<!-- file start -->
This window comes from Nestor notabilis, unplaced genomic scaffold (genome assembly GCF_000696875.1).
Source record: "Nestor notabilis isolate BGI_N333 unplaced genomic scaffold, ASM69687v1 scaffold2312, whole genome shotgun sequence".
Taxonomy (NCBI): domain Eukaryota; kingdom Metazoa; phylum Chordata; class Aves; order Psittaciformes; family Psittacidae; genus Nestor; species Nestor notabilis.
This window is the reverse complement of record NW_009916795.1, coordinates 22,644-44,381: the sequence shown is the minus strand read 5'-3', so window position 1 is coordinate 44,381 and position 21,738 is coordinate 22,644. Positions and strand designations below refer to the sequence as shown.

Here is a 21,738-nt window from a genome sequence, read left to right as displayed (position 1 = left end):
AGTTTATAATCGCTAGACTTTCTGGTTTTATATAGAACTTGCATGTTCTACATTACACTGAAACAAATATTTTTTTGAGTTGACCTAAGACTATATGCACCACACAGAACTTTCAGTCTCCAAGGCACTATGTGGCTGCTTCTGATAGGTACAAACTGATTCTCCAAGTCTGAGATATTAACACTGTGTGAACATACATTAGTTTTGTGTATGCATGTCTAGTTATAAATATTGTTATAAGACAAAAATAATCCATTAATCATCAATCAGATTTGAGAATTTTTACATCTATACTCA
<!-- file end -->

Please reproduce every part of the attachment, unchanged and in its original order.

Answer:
This window comes from Nestor notabilis, unplaced genomic scaffold (genome assembly GCF_000696875.1).
Source record: "Nestor notabilis isolate BGI_N333 unplaced genomic scaffold, ASM69687v1 scaffold2312, whole genome shotgun sequence".
Taxonomy (NCBI): domain Eukaryota; kingdom Metazoa; phylum Chordata; class Aves; order Psittaciformes; family Psittacidae; genus Nestor; species Nestor notabilis.
This window is the reverse complement of record NW_009916795.1, coordinates 22,644-44,381: the sequence shown is the minus strand read 5'-3', so window position 1 is coordinate 44,381 and position 21,738 is coordinate 22,644. Positions and strand designations below refer to the sequence as shown.

Here is a 21,738-nt window from a genome sequence, read left to right as displayed (position 1 = left end):
AGTTTATAATCGCTAGACTTTCTGGTTTTATATAGAACTTGCATGTTCTACATTACACTGAAACAAATATTTTTTTGAGTTGACCTAAGACTATATGCACCACACAGAACTTTCAGTCTCCAAGGCACTATGTGGCTGCTTCTGATAGGTACAAACTGATTCTCCAAGTCTGAGATATTAACACTGTGTGAACATACATTAGTTTTGTGTATGCATGTCTAGTTATAAATATTGTTATAAGACAAAAATAATCCATTAATCATCAATCAGATTTGAGAATTTTTACATCTATACTCA